Sometimes science and faith get pitted against each other as if they are antagonists in some cosmic MMA fight. Science gets reduced to solving material problems and faith gets reduced to solving our spiritual needs in this battle royale.

To defeat willful ignorance, to overthrow anti-intellectualism and expand reality past the mere physical, science and Christianity must band together and use the power of wonder in active battle.

The Battleground of Youth Ministry

While there are many fronts to this battle, one where there is a natural overlap is in youth ministry. Young people of high school age are both discovering God at a deep level and engaging in the deeper questions of science. And isn’t it the hope of every teacher to inspire their protégés to love science so much that they pursue it all the way down? Isn’t it the prayer of every youth worker and faithful parent for their loved young person to be so enraptured with God that they become a disciple?

At the foundation of science and at the root of Christian faith is wonder, and youth ministry must pay attention to wonder for the betterment of science, Christianity, and young people.

At the foundation of science and at the root of Christian faith is wonder, and youth ministry must pay attention to wonder for the betterment of science, Christianity, and young people.

Wonder and Language

Language  of battle and wonder and anti-intellectualism can sound more dramatic than the prosaic reality. Take a conversation between two middle-aged men I overheard. I was sitting in a hospital waiting room and they entered having a loud conversation.

Blue Flannel Guy: “…there you go again using a $50.00 word, spending money like you’ve got tons. Can’t you just use a $1.00 word instead?”

Green Flannel Guy: [Awkward chuckle.] “Well it is pretty early in the morning, I’ll have to think of something.”

Blue Flannel Guy: “Seriously. Who uses ‘all-e-gor-ay’ and expects other people to understand what they mean?”

Green Flannel Guy: “Well, you know, I was just talking, you know, just…”

There are a number of problems with this scene, not least of which are sartorial. Now, stop. Really stop and honestly answer whether or not you know the word “sartorial” in that last sentence? Could you intuit its meaning? Did you look it up?

Acknowledging Ignorance

Both of those responses, contemplating the meaning of “sartorial” or researching it, call for creativity and curiosity. Ignorance can lead to wonder which in turn calls forth creativity and curiosity. Sadly, Blue Flannel Guy exhibited neither of those traits. Instead, Blue Flannel Guy made fun of his friend for using a literary term that a society that has near universal education should likely know. For Blue Flannel Guy, his ignorance was not the problem; Green Flannel Guy’s discussion of something that he had worked hard at understanding was the problem.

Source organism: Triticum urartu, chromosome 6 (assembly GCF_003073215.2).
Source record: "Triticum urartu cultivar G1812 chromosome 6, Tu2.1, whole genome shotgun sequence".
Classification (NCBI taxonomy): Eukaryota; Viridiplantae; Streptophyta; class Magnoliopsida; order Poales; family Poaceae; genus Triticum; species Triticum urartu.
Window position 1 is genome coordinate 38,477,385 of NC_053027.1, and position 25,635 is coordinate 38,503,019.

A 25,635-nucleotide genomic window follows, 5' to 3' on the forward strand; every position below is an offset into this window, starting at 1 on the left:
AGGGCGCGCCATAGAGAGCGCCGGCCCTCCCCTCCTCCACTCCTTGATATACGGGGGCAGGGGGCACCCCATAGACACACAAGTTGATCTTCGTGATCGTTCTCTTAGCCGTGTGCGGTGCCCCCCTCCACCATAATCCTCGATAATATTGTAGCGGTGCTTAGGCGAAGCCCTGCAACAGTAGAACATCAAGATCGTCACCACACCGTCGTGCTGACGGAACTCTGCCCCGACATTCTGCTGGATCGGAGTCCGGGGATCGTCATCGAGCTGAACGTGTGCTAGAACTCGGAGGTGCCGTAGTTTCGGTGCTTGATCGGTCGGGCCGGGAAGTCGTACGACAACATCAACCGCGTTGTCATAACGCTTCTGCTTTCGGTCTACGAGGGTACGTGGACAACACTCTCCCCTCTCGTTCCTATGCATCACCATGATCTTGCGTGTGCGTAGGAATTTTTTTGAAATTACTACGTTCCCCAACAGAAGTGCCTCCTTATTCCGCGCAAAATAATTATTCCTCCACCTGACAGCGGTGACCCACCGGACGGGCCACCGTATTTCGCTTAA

This kind of anti-intellectualism isn’t particularly noteworthy except that there are consequences when we, as a society and as a church, let these kinds of exchanges go on without remark or critique. Consider the number of unfamiliar terms that Blue Flannel Guy, Green Flannel Guy, and me, Know-What-”Allegory”-Is Guy will encounter as we step into the medical doctor’s office.

Addressing Ignorance

For example, I was in the doctor’s office because a friend was having an electroencephalogram. Because I know some Greek I can see that “electro” and “encephalo” and “gram” are distinct words and can piece together that an EEG, what the test is usually called, is really an electrical picture of the brain. And this is how it was described by the technician to my friend.

The technician was a student herself and was being apprenticed by another trained staff. The technician-in-training hooked up 29 different sensors to my friend’s head and upper body, all the while holding two conversations. One, with my friend, was describing in accessible ways what was going to happen.  She used words that were precise but not technical like, “I’m placing these sensors so that they can create an image of your brain in that computer there.” The other, with the supervising staff member, was filled with hard words that I would need to look up. She was clearly referencing different parts of the brain and methodically working through a process that involved a great deal of precision and technical expertise.